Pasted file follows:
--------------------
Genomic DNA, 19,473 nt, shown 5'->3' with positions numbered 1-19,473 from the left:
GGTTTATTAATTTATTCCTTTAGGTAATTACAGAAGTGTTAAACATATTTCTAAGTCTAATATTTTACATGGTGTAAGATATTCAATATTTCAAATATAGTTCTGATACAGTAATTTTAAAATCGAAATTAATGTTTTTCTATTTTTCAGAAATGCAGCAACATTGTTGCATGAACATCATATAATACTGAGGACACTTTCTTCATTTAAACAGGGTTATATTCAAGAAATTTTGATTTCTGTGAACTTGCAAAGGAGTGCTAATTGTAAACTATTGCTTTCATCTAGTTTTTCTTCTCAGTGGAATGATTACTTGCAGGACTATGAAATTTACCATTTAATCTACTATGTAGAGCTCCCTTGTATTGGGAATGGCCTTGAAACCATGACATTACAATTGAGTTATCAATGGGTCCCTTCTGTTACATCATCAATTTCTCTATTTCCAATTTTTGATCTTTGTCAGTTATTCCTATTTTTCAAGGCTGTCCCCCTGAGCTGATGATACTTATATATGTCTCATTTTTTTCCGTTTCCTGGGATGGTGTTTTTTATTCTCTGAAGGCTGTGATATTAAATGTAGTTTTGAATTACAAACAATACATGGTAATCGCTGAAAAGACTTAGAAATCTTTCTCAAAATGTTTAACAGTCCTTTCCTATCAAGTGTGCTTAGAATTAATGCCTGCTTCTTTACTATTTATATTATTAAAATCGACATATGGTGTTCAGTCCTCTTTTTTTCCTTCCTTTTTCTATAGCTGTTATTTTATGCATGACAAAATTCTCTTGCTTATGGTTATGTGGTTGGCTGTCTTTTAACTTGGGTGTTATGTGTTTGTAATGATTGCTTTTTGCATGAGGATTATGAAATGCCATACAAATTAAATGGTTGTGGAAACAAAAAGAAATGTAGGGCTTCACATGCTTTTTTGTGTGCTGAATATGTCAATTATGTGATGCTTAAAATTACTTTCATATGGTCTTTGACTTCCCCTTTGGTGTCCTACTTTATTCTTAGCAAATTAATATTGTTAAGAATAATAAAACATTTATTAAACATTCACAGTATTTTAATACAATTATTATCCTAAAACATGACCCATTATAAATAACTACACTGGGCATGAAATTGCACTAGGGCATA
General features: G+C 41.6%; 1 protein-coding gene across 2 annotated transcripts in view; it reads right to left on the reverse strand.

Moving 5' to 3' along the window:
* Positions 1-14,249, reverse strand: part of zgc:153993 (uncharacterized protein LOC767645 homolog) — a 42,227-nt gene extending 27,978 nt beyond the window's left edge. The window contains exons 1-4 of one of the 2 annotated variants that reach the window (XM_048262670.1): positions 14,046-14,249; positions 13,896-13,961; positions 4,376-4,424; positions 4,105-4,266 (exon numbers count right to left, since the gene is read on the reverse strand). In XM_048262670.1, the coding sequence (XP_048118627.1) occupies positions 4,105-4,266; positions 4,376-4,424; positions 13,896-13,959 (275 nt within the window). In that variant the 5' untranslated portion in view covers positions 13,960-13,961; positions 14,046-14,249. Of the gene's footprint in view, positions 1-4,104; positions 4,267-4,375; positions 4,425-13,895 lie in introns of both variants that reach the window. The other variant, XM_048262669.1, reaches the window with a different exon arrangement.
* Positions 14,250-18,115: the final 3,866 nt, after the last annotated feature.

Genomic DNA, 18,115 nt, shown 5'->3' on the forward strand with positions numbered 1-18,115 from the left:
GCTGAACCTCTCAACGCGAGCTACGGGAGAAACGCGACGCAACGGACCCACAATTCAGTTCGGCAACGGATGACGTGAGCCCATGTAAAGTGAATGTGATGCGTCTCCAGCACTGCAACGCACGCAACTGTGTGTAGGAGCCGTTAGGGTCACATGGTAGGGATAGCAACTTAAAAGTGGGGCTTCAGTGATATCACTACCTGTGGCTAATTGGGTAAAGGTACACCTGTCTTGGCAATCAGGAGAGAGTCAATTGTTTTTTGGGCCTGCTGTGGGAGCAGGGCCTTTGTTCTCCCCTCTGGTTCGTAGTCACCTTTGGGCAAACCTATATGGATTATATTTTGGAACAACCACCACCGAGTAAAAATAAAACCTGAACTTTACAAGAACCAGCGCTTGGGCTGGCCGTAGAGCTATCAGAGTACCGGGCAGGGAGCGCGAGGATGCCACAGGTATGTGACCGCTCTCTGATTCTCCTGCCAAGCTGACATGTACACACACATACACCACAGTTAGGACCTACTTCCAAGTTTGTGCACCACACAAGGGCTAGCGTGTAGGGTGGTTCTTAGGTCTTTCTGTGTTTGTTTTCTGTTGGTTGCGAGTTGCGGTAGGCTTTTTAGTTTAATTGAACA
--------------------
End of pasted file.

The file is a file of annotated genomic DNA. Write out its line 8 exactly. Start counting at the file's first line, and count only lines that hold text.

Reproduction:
GCTGAACCTCTCAACGCGAGCTACGGGAGAAACGCGACGCAACGGACCCACAATTCAGTTCGGCAACGGATGACGTGAGCCCATGTAAAGTGAATGTGATGCGTCTCCAGCACTGCAACGCACGCAACTGTGTGTAGGAGCCGTTAGGGTCACATGGTAGGGATAGCAACTTAAAAGTGGGGCTTCAGTGATATCACTACCTGTGGCTAATTGGGTAAAGGTACACCTGTCTTGGCAATCAGGAGAGAGTCAATTGTTTTTTGGGCCTGCTGTGGGAGCAGGGCCTTTGTTCTCCCCTCTGGTTCGTAGTCACCTTTGGGCAAACCTATATGGATTATATTTTGGAACAACCACCACCGAGTAAAAATAAAACCTGAACTTTACAAGAACCAGCGCTTGGGCTGGCCGTAGAGCTATCAGAGTACCGGGCAGGGAGCGCGAGGATGCCACAGGTATGTGACCGCTCTCTGATTCTCCTGCCAAGCTGACATGTACACACACATACACCACAGTTAGGACCTACTTCCAAGTTTGTGCACCACACAAGGGCTAGCGTGTAGGGTGGTTCTTAGGTCTTTCTGTGTTTGTTTTCTGTTGGTTGCGAGTTGCGGTAGGCTTTTTAGTTTAATTGAACA